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View Full Version : very basic, Mead 101, question



penguin5b
07-09-2013, 08:28 PM
I know that the final sweetness level of a mead depends on several factors. I know that yeast will eat up the available honey until, A) the alcohol rises to a level that makes yeast life unsustainable, and this is determined by the yeast strain or B) there's no more honey left to eat.

My question is...is there some way to calculate what the final sweetness level will be given certain known factors. For example, if I start out with 11.5 lbs of honey in a 5 gal batch and am using a yeast strain that tops out around 15%, how much residual sugar will there be, if any?

I know that I can always back-sweeten, but I'd prefer to use a more scientific method and hit my target sweetness level. Maybe there's a calculator out there?

Any help would be appreciated. Thanks!!!

joemirando
07-09-2013, 09:03 PM
I know that the final sweetness level of a mead depends on several factors. I know that yeast will eat up the available honey until, A) the alcohol rises to a level that makes yeast life unsustainable, and this is determined by the yeast strain or B) there's no more honey left to eat.

My question is...is there some way to calculate what the final sweetness level will be given certain known factors. For example, if I start out with 11.5 lbs of honey in a 5 gal batch and am using a yeast strain that tops out around 15%, how much residual sugar will there be, if any?

I know that I can always back-sweeten, but I'd prefer to use a more scientific method and hit my target sweetness level. Maybe there's a calculator out there?

Any help would be appreciated. Thanks!!!
Yep, there's a mead calculator right here on this site! Its very comprehensive, but I haven't figured out all the in's and out's of it yet.

The link is right on this page in the yellow box off to the left. The link is: http://www.gotmead.com/index.php?option=com_content&task=view&id=745&Itemid=16

Good luck!

Joe

joemirando
07-09-2013, 09:25 PM
You also can't count on a yeast pooping out at x%. Sometimes it may quit a percent or so below its listed %, sometimes it'll burn through a percent or two above its listed limit. The problem with published alcohol tolerance levels is that yeast can't read. <chuckling>

So, what I'm learning is that if you want to do what you've mentioned (which is what I want to do too), your best bet is to divide up the honey into a couple of 'feedings', holding some back for backsweetening, letting the mead ferment dry, stabilizing it (killing the yeast), then backsweetening.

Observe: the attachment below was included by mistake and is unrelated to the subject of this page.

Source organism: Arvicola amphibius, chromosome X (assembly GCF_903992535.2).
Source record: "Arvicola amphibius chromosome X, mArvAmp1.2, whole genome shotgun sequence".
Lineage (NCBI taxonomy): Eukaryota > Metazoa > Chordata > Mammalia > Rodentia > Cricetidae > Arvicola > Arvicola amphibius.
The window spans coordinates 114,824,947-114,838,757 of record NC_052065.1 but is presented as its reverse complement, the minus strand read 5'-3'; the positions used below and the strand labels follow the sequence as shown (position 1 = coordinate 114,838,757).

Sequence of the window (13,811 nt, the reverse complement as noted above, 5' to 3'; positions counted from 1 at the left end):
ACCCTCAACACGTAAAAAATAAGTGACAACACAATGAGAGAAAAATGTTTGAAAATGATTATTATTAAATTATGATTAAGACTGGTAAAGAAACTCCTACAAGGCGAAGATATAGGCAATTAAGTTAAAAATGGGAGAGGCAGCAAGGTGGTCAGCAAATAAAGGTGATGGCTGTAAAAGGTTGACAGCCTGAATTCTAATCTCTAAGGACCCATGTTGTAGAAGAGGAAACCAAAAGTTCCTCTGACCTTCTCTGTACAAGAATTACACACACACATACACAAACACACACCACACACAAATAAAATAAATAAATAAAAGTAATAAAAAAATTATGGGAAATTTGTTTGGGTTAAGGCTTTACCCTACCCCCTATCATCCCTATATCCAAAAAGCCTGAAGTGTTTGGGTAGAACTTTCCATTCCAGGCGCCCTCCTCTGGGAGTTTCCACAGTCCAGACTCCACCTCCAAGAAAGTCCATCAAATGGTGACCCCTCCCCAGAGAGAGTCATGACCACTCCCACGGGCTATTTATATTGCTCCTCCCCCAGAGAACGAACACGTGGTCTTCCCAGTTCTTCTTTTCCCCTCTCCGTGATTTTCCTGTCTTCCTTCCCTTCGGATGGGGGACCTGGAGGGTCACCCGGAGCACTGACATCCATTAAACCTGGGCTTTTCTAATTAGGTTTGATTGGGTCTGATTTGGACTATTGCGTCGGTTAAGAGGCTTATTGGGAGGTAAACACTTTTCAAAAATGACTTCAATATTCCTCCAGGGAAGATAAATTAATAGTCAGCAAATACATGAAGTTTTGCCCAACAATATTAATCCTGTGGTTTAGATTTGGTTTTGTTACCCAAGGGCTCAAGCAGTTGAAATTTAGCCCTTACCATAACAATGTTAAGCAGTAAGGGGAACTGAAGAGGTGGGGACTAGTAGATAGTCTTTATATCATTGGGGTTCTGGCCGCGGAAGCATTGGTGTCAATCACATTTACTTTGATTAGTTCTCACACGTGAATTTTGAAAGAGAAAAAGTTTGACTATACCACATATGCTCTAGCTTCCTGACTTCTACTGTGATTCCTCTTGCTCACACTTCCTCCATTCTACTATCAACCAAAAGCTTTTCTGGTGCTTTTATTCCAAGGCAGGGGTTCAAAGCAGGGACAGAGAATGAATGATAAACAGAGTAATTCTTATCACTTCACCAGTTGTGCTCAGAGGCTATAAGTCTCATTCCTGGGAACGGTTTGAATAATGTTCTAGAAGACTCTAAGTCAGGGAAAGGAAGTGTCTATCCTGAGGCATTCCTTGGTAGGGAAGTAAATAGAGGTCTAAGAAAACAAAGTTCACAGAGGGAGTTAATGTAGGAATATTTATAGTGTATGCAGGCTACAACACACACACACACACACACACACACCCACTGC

I was one of those guys who figured, "what the heck. Just add enough honey right off the bat to go past the alcohol tolerance of the yeast, and the rest will be residual, right?"

Well, the answer, it turns out, is "sometimes". Sometimes the yeast will just chew right thru the available sugar. What happens then, as I found out, is that the yeast tends to throw off a lot of bad tasting stuff due to an unhealthy (for yeast) environment. Some or most of it will probably mellow out in time, but sometimes we're talking YEARS here!

There are several VERY knowledgeable people here who will say it better than I, but I figured since I'm a newbie too, I'd tell you as someone who just finished ANOTHER round of mistakes.


Good luck!

Joe

akueck
07-09-2013, 10:06 PM
It's definitely not an exact science. The published alcohol tolerance numbers are for grape musts. Honey musts are different, and melomels are different, and metheglins are different... Use the numbers as a guideline, but know that how you treat the yeast--nutrients, oxygenation, pitch rate, OG, temperature--will have a huge impact on the actual behavior you get. The best solution is just experience. Pick a yeast strain and work with it, and you will get to know how it performs for you.

ox45
07-12-2013, 12:22 PM
I too used to try and figure out yeast tolerances vs. starting gravity and try to come up with a final sweetness I wanted. After several batches of getting nowhere near what I wanted, I changed my philosophy.

I now figure out what type and what strength I want. I will build up the OG to that level using the calculator, and choose the yeast type depending on the style. When it finishes up and dries out, I stabilize and sweeten to the level I want. This has been the easiest and most reliable way for me to hit both ABV and sweetness level consistently.

Chevette Girl
07-13-2013, 09:37 AM
<snicker> yeast can't read...

I used to aim for 16% no matter what I was doing (thinking more alcohol is better) and due to my neglect and mistreatment of my yeast, it would often stop around where I'd have wanted it to anyway (around 1.015) but looking back at my early years, that was probably just blind luck.

Everyone's already mentioned that it's not exact, yeast can't read, published tolerances are not for meads, etc ecc, but I didn't see anyone mention that starting your gravity too high can be really hard on your yeast as well, causing them to go slow or stop early.

The most scientific way of getting precise results would be to aim for an alcohol content a few percent under your yeast's tolerance, ferment it dry, then stabilize and backsweeten. This gives you the most control over the results.

If you don't like the idea of stabilizing, starting somewhere sensible (I'd say no higher than 1.110) and then step-feeding it at the end can give you a sweetness within a chosen range (every time the SG drops below 1.010 you add honey to boost it back up to 1.020 so you'll be guaranteed to get something between these two values), but it can also result in the yeast exceeding their tolerance and you end up with high-test booze. If that's what you want, it's fine... but if you want particular results, start with that in mind before you determine your process.